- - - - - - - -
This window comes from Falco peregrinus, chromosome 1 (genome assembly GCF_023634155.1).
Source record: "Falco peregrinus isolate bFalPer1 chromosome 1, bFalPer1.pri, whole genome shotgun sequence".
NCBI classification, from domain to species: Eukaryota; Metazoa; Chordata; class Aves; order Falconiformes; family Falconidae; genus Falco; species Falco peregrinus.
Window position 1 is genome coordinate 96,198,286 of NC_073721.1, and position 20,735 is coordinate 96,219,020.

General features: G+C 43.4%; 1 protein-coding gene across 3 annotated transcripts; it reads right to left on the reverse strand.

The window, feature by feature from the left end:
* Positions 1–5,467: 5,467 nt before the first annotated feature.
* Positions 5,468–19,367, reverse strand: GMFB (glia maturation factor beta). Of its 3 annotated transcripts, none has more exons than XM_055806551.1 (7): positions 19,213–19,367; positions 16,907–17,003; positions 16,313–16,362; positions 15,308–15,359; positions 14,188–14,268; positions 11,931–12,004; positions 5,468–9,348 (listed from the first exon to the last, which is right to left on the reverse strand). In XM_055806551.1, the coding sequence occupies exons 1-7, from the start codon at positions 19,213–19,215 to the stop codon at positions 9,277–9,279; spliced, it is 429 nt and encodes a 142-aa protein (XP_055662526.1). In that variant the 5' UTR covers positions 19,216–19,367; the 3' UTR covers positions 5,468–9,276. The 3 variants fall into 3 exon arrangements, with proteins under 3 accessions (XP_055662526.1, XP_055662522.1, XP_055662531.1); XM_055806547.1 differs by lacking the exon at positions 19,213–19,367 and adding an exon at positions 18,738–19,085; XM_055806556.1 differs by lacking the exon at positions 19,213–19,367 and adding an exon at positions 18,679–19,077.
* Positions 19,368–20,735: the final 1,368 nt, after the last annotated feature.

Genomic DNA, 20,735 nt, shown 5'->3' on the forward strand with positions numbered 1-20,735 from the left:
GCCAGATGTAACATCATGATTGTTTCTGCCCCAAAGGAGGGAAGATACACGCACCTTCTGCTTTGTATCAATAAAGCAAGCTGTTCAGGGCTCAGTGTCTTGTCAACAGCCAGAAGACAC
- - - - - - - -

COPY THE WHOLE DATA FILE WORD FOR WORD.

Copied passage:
This window comes from Falco peregrinus, chromosome 1 (genome assembly GCF_023634155.1).
Source record: "Falco peregrinus isolate bFalPer1 chromosome 1, bFalPer1.pri, whole genome shotgun sequence".
NCBI classification, from domain to species: Eukaryota; Metazoa; Chordata; class Aves; order Falconiformes; family Falconidae; genus Falco; species Falco peregrinus.
Window position 1 is genome coordinate 96,198,286 of NC_073721.1, and position 20,735 is coordinate 96,219,020.

General features: G+C 43.4%; 1 protein-coding gene across 3 annotated transcripts; it reads right to left on the reverse strand.

The window, feature by feature from the left end:
* Positions 1–5,467: 5,467 nt before the first annotated feature.
* Positions 5,468–19,367, reverse strand: GMFB (glia maturation factor beta). Of its 3 annotated transcripts, none has more exons than XM_055806551.1 (7): positions 19,213–19,367; positions 16,907–17,003; positions 16,313–16,362; positions 15,308–15,359; positions 14,188–14,268; positions 11,931–12,004; positions 5,468–9,348 (listed from the first exon to the last, which is right to left on the reverse strand). In XM_055806551.1, the coding sequence occupies exons 1-7, from the start codon at positions 19,213–19,215 to the stop codon at positions 9,277–9,279; spliced, it is 429 nt and encodes a 142-aa protein (XP_055662526.1). In that variant the 5' UTR covers positions 19,216–19,367; the 3' UTR covers positions 5,468–9,276. The 3 variants fall into 3 exon arrangements, with proteins under 3 accessions (XP_055662526.1, XP_055662522.1, XP_055662531.1); XM_055806547.1 differs by lacking the exon at positions 19,213–19,367 and adding an exon at positions 18,738–19,085; XM_055806556.1 differs by lacking the exon at positions 19,213–19,367 and adding an exon at positions 18,679–19,077.
* Positions 19,368–20,735: the final 1,368 nt, after the last annotated feature.

Genomic DNA, 20,735 nt, shown 5'->3' on the forward strand with positions numbered 1-20,735 from the left:
GCCAGATGTAACATCATGATTGTTTCTGCCCCAAAGGAGGGAAGATACACGCACCTTCTGCTTTGTATCAATAAAGCAAGCTGTTCAGGGCTCAGTGTCTTGTCAACAGCCAGAAGACAC